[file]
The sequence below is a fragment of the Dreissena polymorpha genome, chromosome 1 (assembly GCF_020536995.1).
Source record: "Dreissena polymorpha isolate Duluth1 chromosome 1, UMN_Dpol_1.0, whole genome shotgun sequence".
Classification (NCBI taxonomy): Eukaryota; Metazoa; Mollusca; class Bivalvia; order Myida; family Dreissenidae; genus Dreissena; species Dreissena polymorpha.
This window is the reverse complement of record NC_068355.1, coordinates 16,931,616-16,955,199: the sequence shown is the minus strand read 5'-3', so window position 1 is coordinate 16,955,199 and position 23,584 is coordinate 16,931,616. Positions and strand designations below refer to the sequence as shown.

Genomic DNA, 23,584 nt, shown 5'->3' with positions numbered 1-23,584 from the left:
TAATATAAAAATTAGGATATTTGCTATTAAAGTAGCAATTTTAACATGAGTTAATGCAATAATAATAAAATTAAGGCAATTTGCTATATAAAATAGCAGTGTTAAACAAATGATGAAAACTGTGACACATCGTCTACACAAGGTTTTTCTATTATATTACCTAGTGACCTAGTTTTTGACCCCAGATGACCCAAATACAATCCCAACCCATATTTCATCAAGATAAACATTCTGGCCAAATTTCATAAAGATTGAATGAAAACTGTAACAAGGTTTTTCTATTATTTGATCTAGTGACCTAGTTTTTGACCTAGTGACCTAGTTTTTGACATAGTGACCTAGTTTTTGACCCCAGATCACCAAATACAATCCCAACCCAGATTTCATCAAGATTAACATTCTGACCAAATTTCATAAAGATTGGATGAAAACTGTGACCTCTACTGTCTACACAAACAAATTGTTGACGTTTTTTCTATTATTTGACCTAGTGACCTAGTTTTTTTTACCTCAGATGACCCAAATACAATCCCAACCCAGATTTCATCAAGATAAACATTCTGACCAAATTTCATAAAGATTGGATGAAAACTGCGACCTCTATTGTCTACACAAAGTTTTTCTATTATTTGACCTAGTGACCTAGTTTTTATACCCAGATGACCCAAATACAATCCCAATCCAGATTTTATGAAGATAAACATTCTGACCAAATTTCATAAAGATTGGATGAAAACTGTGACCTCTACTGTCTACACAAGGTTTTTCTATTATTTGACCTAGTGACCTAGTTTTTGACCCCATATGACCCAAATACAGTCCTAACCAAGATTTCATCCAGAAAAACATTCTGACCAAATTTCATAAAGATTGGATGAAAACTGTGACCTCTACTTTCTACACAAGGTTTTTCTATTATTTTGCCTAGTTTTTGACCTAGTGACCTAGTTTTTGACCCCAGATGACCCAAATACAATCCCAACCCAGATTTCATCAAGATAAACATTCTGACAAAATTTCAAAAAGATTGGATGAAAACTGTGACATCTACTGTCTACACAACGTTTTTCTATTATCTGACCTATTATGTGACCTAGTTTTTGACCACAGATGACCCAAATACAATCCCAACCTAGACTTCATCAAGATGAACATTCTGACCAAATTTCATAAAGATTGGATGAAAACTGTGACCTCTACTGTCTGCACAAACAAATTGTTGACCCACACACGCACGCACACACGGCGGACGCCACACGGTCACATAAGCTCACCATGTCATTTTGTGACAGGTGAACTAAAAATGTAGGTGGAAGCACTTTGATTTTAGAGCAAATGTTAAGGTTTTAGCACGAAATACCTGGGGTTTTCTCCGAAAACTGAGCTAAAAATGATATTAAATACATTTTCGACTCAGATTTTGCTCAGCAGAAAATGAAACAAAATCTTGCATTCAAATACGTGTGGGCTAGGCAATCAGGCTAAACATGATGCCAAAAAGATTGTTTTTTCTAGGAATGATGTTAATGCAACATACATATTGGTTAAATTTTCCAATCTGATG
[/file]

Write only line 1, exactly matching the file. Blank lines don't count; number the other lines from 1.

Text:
The sequence below is a fragment of the Dreissena polymorpha genome, chromosome 1 (assembly GCF_020536995.1).